What is a Crohn's diet plan?

tips on handling crohn's

Crohns Disease and Diet

If you have been reading up on modern health research you would have found plenty of information as to the influence of diet on a host of medical concerns. This is especially true when dealing with Crohn’s Disease. In fact, the importance of a regulated diet can be the difference between managing Crohn’s Disease and keeping it in check or falling victim to its more serious consequences.

Remember, changing your diet to a Crohn’s friendly one will not cure you of the disease. It will, however, limit the flare-ups – in both regularity and severity – and help you feel better. In terms of diet, Crohn’s Disease is very fickle. Since the disease plays havoc on the digestive tract, it is important that not only do you change what you eat, but also how you eat it. The higher quantity of food you ingest the more chance you have of difficulties with the disease. It is recommended that instead of eating a few large meals per day, you should have several smaller meals. Try not to give your digestive tract so much to do at once. This will help ease the effects of Crohn’s Disease.

Furthermore, you must make sure to consume the proper amount of vitamins and minerals on a daily basis. Failure to do so can result in other problems. This is important because diarrhea and constipation are symptoms of Crohn’s and can prevent your body from maintaining the proper nutritional fortification to ensure healthy functioning.

In addition to eating right, it is important that you keep your body fully hydrated. Not only is consuming fluids important to manage your Crohn’s, fluids can also help you detoxify which can lead to improved health. Drinking water is perhaps the best step in keeping yourself hydrated – aim for 8 glasses a day.

The diet for those with Crohn’s should include a healthy balance of protein, carbohydrates, fruits and vegetables, and just tiny amounts of fats. Keeping your diet high in fiber is probably the best bet because it influences your body’s ability to maintain regular bowel movements. The best source for Crohn’s fighting protein is apparently fish. Oily fish also has the added benefit of supplying Omega-3 oils. If you are not a fan of fish you can get Omega-3 oils through various supplements.

There are also many foods that sufferers of Crohns’s Disease should avoid like the plague. People diagnosed with Crohn’s should stay away from dairy products as much as possible. In addition, avoiding foots with saturated fats, Brassica vegetables, corn or gluten products, and alcohol and caffeine can help reduce the severity and regularity of Crohn’s Disease.

Those with Crohn’s often react differently to the disease. It is a good idea to keep a food diary so you can track your reactions to various foods. This is a great way to find out which foods work for you and those that cause complications.

There are also many more resources and lots of information about controlling and treating Crohn’s Disease symptoms here Breakthrough Crohn's Disease Guide


What You Should Know Before Using Aloe to Manage Crohns Disease Symptoms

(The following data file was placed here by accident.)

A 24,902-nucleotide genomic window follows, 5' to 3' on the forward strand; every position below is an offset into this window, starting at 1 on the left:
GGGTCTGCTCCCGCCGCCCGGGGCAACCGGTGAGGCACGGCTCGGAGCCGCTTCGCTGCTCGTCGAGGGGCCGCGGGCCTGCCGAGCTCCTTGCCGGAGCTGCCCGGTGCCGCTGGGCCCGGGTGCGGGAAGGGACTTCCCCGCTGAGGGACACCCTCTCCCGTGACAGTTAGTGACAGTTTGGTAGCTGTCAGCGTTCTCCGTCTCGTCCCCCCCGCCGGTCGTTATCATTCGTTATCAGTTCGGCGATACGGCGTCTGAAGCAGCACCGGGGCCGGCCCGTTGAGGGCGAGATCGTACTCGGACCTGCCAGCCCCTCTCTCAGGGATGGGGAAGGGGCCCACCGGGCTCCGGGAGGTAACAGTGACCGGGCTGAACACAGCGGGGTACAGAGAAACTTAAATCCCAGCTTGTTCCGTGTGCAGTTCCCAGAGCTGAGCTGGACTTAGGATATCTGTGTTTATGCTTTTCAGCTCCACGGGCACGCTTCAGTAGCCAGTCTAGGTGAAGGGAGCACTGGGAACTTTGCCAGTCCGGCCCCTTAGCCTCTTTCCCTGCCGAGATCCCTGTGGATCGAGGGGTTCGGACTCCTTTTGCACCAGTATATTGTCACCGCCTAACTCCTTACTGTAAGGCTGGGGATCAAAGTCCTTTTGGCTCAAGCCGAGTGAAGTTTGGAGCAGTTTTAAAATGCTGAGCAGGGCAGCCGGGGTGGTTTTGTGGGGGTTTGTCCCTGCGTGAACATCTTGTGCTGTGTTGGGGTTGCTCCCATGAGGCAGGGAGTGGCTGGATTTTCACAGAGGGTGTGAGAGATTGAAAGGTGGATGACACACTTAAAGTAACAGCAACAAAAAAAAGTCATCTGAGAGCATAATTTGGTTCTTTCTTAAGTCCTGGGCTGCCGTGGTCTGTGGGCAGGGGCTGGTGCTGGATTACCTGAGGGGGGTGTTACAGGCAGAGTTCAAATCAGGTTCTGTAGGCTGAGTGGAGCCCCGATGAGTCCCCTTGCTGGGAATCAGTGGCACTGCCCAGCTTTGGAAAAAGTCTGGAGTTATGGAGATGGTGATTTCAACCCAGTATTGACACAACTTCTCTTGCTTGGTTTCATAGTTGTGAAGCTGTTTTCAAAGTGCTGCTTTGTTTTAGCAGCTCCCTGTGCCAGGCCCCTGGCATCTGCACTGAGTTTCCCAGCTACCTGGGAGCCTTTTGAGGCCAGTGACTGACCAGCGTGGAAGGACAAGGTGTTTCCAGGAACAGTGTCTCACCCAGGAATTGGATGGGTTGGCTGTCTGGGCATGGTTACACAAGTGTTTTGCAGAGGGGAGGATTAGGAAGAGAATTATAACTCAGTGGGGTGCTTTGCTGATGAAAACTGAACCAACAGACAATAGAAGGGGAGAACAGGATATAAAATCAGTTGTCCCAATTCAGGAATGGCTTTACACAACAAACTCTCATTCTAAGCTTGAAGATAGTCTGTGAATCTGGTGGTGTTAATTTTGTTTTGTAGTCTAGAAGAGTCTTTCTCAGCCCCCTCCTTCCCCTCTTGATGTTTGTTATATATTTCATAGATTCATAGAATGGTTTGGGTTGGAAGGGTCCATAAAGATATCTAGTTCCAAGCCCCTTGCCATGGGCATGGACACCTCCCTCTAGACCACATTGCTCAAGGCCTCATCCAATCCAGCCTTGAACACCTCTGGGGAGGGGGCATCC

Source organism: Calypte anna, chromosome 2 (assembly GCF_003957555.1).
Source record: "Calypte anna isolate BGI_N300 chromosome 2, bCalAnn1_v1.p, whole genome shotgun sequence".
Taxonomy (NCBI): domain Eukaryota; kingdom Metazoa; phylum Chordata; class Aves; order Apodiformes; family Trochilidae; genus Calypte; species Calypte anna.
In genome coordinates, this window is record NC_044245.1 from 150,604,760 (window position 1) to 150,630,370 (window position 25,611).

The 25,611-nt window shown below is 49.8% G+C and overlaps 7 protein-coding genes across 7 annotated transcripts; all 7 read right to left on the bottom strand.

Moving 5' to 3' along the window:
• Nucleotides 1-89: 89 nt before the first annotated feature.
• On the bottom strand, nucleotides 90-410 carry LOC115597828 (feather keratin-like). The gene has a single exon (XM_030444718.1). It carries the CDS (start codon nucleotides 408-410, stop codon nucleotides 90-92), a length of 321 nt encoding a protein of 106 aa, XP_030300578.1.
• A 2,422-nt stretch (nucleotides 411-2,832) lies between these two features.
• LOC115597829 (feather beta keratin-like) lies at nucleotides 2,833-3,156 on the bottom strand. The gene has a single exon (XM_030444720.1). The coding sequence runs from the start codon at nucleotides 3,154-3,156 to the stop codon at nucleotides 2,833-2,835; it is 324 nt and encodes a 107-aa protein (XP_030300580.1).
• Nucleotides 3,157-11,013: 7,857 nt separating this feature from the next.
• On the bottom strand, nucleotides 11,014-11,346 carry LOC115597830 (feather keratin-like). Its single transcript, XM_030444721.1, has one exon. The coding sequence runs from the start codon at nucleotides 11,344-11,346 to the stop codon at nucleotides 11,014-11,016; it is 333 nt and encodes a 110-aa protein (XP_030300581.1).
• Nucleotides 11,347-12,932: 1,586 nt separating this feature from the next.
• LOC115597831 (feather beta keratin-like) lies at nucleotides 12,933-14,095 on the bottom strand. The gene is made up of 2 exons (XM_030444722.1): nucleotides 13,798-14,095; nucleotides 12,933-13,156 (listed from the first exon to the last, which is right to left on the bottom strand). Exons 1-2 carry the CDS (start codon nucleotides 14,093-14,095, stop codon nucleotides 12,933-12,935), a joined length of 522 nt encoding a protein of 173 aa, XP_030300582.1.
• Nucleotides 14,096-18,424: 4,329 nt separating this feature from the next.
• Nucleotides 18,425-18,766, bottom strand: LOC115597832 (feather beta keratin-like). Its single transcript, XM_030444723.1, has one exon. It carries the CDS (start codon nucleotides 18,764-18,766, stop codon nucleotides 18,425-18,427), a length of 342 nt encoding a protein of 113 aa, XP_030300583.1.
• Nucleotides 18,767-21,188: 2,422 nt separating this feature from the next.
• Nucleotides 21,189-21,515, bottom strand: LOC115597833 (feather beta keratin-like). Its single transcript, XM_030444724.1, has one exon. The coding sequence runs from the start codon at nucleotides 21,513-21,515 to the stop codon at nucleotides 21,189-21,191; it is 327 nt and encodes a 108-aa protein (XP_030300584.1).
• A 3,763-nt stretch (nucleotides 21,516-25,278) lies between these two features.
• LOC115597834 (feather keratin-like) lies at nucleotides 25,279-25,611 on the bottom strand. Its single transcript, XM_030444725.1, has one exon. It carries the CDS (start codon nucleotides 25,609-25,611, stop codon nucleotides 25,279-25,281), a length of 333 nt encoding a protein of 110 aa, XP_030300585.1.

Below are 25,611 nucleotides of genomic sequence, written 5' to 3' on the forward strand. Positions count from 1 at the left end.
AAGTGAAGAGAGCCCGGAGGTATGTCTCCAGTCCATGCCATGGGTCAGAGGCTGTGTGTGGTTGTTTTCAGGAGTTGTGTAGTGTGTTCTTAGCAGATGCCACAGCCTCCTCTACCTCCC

Although many people who receive an ileostomy find that their Crohn’s disease successfully goes into remission, when a person has a Crohn’s flare up, they experience inflammation within their digestive track which leads to pain, discomfort, diarrhea, constipation, and many other unpleasant symptoms. If flare ups happen often, many people try to find different ways to naturally treat the disease instead of relying on drugs. One natural treatment method for treating stomach disorders is aloe vera.

It has been scientifically proven that aloe vera is a natural anti-inflammatory. It is the belief of many medical and scientific researchers that a natural anti-inflammatory is safer and has a better effect on the body than a synthetic anti-inflammatory. The reason is because natural anti-inflammatory treatments appear to target various inflammatory responses, instead of only targeting one as is the case with many synthetic types.

In addition, a natural anti-inflammatory is usually gentler on the body and does not wreak havoc on the immune system causing the negative side effects often resulting from prescription anti-inflammatory meds that are typically recommended for Crohn’s disease.

What is aloe vera?

Aloe vera (Aloe barbadensis) is the most common form of the aloe plant and it has been used as a medicinal treatment for centuries, starting with the Ancient Egyptians. The only part of the aloe plant that is used for medicinal purposes is the sap and the gel located within the leaves. The sap is better known as aloe latex.

How is aloe used as a treatment?

Aloe can be used in two different ways. The first, and most common, is to externally treat skin wounds caused by dryness, cuts or burns. Gel is applied to the injured area and provides pain relief, sooths the skin and promotes healing.

The second form of treatment is when aloe is ingested to treat internal problems such as constipation, stomach disorders, diabeties, and many other problems. Sometimes aloe vera is even used to aid in digestion. When taken internally, aloe is available in powder and liquid forms.